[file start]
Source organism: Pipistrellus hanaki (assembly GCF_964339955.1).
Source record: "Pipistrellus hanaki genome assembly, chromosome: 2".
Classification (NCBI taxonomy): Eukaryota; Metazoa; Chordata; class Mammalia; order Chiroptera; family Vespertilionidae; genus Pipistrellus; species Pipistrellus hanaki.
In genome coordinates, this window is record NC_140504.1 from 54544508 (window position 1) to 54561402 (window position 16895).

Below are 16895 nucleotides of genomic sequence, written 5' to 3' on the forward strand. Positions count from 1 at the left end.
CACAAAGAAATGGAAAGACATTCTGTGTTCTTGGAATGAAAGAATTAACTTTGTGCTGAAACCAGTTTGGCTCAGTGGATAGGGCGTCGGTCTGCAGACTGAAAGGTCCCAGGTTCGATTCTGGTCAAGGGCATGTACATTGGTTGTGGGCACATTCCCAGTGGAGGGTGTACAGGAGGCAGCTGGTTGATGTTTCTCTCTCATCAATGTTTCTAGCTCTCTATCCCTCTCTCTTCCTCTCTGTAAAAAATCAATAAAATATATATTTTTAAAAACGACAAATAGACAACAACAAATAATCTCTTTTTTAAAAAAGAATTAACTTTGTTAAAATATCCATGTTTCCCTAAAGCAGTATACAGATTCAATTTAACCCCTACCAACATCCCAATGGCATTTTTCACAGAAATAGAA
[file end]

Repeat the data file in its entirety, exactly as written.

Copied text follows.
Source organism: Pipistrellus hanaki (assembly GCF_964339955.1).
Source record: "Pipistrellus hanaki genome assembly, chromosome: 2".
Classification (NCBI taxonomy): Eukaryota; Metazoa; Chordata; class Mammalia; order Chiroptera; family Vespertilionidae; genus Pipistrellus; species Pipistrellus hanaki.
In genome coordinates, this window is record NC_140504.1 from 54544508 (window position 1) to 54561402 (window position 16895).

Below are 16895 nucleotides of genomic sequence, written 5' to 3' on the forward strand. Positions count from 1 at the left end.
CACAAAGAAATGGAAAGACATTCTGTGTTCTTGGAATGAAAGAATTAACTTTGTGCTGAAACCAGTTTGGCTCAGTGGATAGGGCGTCGGTCTGCAGACTGAAAGGTCCCAGGTTCGATTCTGGTCAAGGGCATGTACATTGGTTGTGGGCACATTCCCAGTGGAGGGTGTACAGGAGGCAGCTGGTTGATGTTTCTCTCTCATCAATGTTTCTAGCTCTCTATCCCTCTCTCTTCCTCTCTGTAAAAAATCAATAAAATATATATTTTTAAAAACGACAAATAGACAACAACAAATAATCTCTTTTTTAAAAAAGAATTAACTTTGTTAAAATATCCATGTTTCCCTAAAGCAGTATACAGATTCAATTTAACCCCTACCAACATCCCAATGGCATTTTTCACAGAAATAGAA